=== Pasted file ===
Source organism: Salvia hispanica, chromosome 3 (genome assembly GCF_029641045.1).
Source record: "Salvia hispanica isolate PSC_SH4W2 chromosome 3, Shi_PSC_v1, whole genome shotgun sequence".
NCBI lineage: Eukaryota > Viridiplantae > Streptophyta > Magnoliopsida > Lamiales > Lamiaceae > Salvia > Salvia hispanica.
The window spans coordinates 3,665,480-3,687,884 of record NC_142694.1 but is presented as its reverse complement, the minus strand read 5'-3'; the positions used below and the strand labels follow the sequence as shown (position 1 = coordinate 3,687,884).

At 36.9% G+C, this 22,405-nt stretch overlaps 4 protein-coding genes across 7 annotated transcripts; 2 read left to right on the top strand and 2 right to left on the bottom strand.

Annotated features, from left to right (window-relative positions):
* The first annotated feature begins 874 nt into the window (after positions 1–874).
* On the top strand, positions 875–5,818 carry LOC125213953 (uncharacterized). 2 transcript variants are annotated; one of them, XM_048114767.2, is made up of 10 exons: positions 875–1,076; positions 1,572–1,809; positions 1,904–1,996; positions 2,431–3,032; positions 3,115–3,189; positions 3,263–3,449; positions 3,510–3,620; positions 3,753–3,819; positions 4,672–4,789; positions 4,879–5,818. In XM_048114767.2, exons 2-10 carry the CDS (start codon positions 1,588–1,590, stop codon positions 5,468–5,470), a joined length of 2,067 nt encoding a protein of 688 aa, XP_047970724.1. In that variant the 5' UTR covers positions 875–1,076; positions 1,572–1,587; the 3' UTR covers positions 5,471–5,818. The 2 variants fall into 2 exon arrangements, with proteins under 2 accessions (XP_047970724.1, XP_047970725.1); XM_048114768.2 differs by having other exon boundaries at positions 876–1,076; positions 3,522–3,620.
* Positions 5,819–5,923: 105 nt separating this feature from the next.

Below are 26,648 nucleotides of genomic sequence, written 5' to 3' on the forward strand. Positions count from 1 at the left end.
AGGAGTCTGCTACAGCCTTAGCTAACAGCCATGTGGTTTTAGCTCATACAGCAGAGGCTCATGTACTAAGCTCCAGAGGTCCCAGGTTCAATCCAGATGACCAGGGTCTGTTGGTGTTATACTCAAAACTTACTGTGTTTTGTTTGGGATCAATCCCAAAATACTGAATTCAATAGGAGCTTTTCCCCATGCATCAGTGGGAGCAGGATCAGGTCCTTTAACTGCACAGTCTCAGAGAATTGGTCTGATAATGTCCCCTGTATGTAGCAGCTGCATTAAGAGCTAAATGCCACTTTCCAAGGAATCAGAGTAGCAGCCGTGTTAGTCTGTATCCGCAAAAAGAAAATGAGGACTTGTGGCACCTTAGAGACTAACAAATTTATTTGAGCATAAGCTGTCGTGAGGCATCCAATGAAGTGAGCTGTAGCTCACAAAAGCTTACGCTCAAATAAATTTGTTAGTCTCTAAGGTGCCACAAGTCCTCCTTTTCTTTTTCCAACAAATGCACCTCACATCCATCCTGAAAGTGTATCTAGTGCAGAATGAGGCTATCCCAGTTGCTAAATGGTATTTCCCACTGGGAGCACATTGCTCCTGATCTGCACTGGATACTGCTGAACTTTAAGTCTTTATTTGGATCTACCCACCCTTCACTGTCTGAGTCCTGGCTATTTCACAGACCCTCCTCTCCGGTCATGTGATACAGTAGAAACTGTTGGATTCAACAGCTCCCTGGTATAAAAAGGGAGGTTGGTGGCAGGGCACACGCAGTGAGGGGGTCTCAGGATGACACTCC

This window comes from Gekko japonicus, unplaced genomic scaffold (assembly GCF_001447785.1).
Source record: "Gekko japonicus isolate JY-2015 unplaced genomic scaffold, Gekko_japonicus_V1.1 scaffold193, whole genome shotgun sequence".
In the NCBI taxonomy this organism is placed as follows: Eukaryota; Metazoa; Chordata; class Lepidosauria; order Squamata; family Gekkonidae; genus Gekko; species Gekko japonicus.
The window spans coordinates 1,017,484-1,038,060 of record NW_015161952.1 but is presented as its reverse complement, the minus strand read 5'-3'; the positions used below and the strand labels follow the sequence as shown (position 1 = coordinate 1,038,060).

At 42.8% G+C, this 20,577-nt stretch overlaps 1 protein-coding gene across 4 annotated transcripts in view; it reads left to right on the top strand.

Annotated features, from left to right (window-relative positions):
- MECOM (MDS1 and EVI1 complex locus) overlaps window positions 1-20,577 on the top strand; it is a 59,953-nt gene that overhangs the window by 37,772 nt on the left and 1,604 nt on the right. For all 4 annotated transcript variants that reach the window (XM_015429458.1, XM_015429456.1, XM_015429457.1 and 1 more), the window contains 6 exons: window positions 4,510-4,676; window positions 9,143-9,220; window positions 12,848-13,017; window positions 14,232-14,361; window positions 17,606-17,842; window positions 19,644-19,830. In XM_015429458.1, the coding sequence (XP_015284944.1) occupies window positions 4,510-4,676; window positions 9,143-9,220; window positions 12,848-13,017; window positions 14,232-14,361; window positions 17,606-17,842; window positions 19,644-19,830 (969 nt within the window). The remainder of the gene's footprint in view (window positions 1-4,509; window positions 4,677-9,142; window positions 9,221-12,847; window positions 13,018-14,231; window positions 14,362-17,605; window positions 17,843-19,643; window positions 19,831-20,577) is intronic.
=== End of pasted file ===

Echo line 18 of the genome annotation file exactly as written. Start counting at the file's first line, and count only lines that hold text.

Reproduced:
- MECOM (MDS1 and EVI1 complex locus) overlaps window positions 1-20,577 on the top strand; it is a 59,953-nt gene that overhangs the window by 37,772 nt on the left and 1,604 nt on the right. For all 4 annotated transcript variants that reach the window (XM_015429458.1, XM_015429456.1, XM_015429457.1 and 1 more), the window contains 6 exons: window positions 4,510-4,676; window positions 9,143-9,220; window positions 12,848-13,017; window positions 14,232-14,361; window positions 17,606-17,842; window positions 19,644-19,830. In XM_015429458.1, the coding sequence (XP_015284944.1) occupies window positions 4,510-4,676; window positions 9,143-9,220; window positions 12,848-13,017; window positions 14,232-14,361; window positions 17,606-17,842; window positions 19,644-19,830 (969 nt within the window). The remainder of the gene's footprint in view (window positions 1-4,509; window positions 4,677-9,142; window positions 9,221-12,847; window positions 13,018-14,231; window positions 14,362-17,605; window positions 17,843-19,643; window positions 19,831-20,577) is intronic.